Skip to content

New Here?

Recent Gun Violence in Kansas City Highlight Need for Action By Elected officials

June 12, 2023

KANSAS CITY, Mo. — In the last few weeks, high levels of gun violence have impacted communities across Kansas City — some of which were tragically deadly. These incidents include the following:

  • In the early morning of May 21, at a nightclub in Oak Park three people were shot and killed and two other people were shot and wounded in a triple homicide. The victims killed include 41-year-old Jason McConnell, 24-year-old Antoinette “Libby’” Brenson and 33-year-old Clarence Henderson, a rapper who went by the name Nutty Still Gassin.
  • Over Memorial Day weekend, seven people were killed in Kansas City within the span of 72 hours.
  • During the week of May 29, there were at least eight killings, including the shooting of 34-year-old Justin Barstow. This was the 75th homicide of the year in Kansas City. 
  • Just this morning, one person was shot and killed at a Paseo Fast Stop. Police are still looking for tips about the shooting.
  • The LGBTQ+ community is experiencing attacks. While not gun violence, early morning on Sunday, June 4th, over the first weekend of pride month, someone fired a pellet gun at people outside a LGBTQ+ bar, Fountain Haus in Westport. Police reported there were fortunately no physical injuries. On June 1st, a transgender woman was shot and wounded in the North Town Fork neighborhood. The attack is believed to be motivated by  hate.
  • As of June 12, there have been at least 80 homicides in Kansas City, Missouri, the vast majority of which involved firearms. 

“Time and time again communities and families in Kansas City are traumatized by gun violence,” said  Zachary Mallory, fellow with the Everytown Survivor Network and a volunteer with the Kansas City chapter of Moms Demand Action. “While at least 80 people have already been killed in Kansas City, MO this year alone, the vast majority by gun homicide, state lawmakers have made it virtually impossible for our city officials to address gun violence, pushing to expand nullification laws, and attempting to remove the very few remaining gun safety measures in the state. We must demand better of our representatives, and hold accountable those who care more about NRA dollars in their pocket than our families.”

Kansas City is uniquely positioned straddling two states with weak gun laws. Missouri and Kansas have some of the weakest gun laws in the country, and Missouri has the seventh highest rate of gun deaths in the US. Just last weekend, two teenagers were shot and killed in Boone County, MO. According to police reports, the victims were 16 and 17 years old, and four additional teens were shot and wounded. The states lack many of the foundational gun safety laws, including requiring background checks for all firearm sales, and requiring a permit to carry concealed firearms in public. Missouri does not prohibit people convicted of misdemeanor domestic violence offenses or people subject to domestic violence restraining orders from  possessing guns and the legislature has repeatedly blocked attempts to enact these common-sense prohibitions.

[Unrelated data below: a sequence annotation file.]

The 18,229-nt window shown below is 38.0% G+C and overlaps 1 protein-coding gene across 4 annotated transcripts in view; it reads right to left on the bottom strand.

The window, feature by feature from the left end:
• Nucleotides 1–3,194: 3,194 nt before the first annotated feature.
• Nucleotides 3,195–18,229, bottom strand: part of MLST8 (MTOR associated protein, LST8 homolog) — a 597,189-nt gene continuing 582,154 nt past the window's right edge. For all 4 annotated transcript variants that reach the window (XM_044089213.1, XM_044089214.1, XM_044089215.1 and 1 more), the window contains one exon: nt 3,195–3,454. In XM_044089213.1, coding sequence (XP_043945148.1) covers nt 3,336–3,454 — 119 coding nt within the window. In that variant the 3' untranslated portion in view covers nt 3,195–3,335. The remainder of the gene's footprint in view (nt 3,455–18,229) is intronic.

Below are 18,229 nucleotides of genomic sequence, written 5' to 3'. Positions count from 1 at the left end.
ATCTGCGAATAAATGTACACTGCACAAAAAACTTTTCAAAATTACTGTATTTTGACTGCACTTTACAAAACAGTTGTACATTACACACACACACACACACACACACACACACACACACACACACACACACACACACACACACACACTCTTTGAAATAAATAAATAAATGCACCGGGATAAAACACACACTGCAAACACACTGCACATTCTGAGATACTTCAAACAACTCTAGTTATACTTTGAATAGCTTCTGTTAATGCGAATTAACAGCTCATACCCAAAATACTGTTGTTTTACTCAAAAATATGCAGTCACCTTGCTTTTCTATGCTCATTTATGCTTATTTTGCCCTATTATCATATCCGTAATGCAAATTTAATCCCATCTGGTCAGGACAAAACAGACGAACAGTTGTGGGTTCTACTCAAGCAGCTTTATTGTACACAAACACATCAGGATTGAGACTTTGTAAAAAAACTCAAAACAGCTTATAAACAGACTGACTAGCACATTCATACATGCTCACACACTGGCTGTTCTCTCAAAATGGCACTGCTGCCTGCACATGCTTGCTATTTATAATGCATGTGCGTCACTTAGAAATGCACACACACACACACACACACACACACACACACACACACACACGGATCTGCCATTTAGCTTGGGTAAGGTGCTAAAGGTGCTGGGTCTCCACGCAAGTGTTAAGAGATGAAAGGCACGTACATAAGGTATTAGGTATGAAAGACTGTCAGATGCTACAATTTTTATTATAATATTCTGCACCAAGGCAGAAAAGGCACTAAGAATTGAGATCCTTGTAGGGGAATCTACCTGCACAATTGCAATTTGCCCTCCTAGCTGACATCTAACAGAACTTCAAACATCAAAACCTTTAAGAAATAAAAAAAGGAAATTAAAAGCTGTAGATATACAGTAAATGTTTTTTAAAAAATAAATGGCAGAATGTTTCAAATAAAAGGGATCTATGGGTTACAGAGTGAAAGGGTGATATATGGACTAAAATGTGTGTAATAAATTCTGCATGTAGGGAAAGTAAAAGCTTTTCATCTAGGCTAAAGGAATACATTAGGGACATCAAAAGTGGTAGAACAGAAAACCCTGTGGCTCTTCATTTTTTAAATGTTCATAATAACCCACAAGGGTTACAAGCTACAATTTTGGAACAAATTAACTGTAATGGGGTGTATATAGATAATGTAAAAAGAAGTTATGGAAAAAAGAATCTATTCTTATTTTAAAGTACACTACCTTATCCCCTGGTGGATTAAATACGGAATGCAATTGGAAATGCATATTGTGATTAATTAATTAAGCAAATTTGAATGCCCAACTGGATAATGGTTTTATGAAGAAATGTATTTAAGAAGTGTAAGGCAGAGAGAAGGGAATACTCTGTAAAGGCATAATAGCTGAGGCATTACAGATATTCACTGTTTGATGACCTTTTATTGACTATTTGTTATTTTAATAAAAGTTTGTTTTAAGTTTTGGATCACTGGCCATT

Over the last decade, Missouri lawmakers have put lives in jeopardy by systematically chipping away at any and all gun safety measures and have emboldened extremists with their ‘guns everywhere’ agenda. This session, lawmakers attempted to take additional measures to strip away the few remaining gun safety protections, by attempting to pass legislation forcing guns into places of worship and public transportation, multiple pieces of legislation to expand Shoot First laws and the state’s existing nullification law, which penalizes law enforcement who attempt to enforce federal gun safety protections. In March, a federal court struck down Missouri’s dangerous nullification bill or “Second Amendment Preservation Act” as unconstitutional. Fortunately, the session ended without passage of a single gun lobby priority, thanks to tireless advocacy by Moms Demand Action and Students Demand Action volunteers.

Over the past decade, Kansas lawmakers have also attempted to repeal the remaining gun safety measures in the state. In 2015, Kansas passed a permitless carry law—allowing people to carry hidden, loaded guns in public without training or background checks. While the legislature did pass a bill to prohibit individuals convicted of misdemeanor crimes of domestic violence from purchasing firearms in 2018, they have since repeatedly blocked attempts to pass a bill that would require abusers to relinquish their firearms. In recent years, lawmakers have introduced several dangerous pieces of legislation to weaken Kansas’ gun laws even further, including passing a bill this session to require children enrolled in firearm safety training programs in public schools to go through the National Rifle Association’s “Eddie Eagle” program. The bill was vetoed by Kansas Governor Laura Kelly.

More information about gun violence in Missouri is available here.

More information about gun violence in Kansas is available here.

If you're a member of the media, please send inquiries to [email protected]